Pluralism and Convergence: Judicial Standardization in Canadian Corporate Law

(2021) 58:1 Osgoode Hall Law Journal 163

42 Pages Posted: 15 Jul 2020 Last revised: 31 Mar 2021

See all articles by Camden Hutchison

Camden Hutchison

Peter A. Allard School of Law, University of British Columbia

Date Written: 2020

Abstract

This article uses statistical analysis of judicial decisions to address whether (and to what extent) the common law of corporations varies among the provinces. The primary findings are: (1) as measured by the number of case citations, provincial courts of appeal favour precedent from their home provinces; (2) the Supreme Court of Canada exerts a powerful standardizing influence across the provinces; and (3) on balance (and despite the “home province” bias of provincial courts of appeal), Canadian corporate law is largely homogeneous, with little variation among provincial jurisdictions. This article concludes that—for a variety of reasons—it is unlikely that any province will develop a distinctive body of corporate law.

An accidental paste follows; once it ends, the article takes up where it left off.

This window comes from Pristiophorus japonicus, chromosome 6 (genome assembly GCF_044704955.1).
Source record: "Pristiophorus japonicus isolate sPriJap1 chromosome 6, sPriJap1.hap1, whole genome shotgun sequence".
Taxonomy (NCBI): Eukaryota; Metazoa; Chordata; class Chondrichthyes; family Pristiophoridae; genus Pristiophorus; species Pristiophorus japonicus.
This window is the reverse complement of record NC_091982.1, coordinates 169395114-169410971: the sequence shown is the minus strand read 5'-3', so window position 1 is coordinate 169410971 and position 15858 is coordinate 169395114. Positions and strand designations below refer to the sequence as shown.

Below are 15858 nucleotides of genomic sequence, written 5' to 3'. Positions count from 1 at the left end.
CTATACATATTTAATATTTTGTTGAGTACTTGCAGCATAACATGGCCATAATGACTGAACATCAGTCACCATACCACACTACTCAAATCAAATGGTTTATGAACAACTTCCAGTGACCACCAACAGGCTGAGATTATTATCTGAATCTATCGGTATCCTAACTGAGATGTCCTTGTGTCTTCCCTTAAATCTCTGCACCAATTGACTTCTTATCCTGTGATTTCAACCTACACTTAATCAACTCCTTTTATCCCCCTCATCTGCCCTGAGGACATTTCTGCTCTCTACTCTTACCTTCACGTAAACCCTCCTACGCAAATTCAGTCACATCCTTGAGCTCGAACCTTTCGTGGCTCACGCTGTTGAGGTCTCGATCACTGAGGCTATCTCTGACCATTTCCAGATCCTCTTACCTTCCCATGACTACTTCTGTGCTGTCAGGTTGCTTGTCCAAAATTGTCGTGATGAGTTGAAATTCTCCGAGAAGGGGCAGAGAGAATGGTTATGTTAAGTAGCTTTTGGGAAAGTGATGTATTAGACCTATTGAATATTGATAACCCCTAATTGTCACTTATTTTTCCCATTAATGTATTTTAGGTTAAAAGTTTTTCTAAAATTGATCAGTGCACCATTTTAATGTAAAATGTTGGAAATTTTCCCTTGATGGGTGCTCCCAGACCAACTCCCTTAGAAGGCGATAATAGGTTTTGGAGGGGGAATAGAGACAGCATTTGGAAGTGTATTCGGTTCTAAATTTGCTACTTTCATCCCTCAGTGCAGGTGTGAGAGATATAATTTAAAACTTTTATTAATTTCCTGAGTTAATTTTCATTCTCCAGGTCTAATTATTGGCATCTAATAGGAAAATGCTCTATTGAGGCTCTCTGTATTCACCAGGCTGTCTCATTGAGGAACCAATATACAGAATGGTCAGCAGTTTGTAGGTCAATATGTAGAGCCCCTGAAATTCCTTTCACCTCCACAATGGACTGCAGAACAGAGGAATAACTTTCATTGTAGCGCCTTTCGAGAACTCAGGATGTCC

Keywords: corporate law, empirical legal research, legal history, federalism

Suggested Citation

Hutchison, Camden, Pluralism and Convergence: Judicial Standardization in Canadian Corporate Law (2020). (2021) 58:1 Osgoode Hall Law Journal 163, Available at SSRN: https://ssrn.com/abstract=3633386

Camden Hutchison (Contact Author)

Peter A. Allard School of Law, University of British Columbia ( email )

1822 East Mall
Vancouver, British Columbia V6T 1Z1
Canada

Do you have a job opening that you would like to promote on SSRN?

Paper statistics

Downloads
43
Abstract Views
243
PlumX Metrics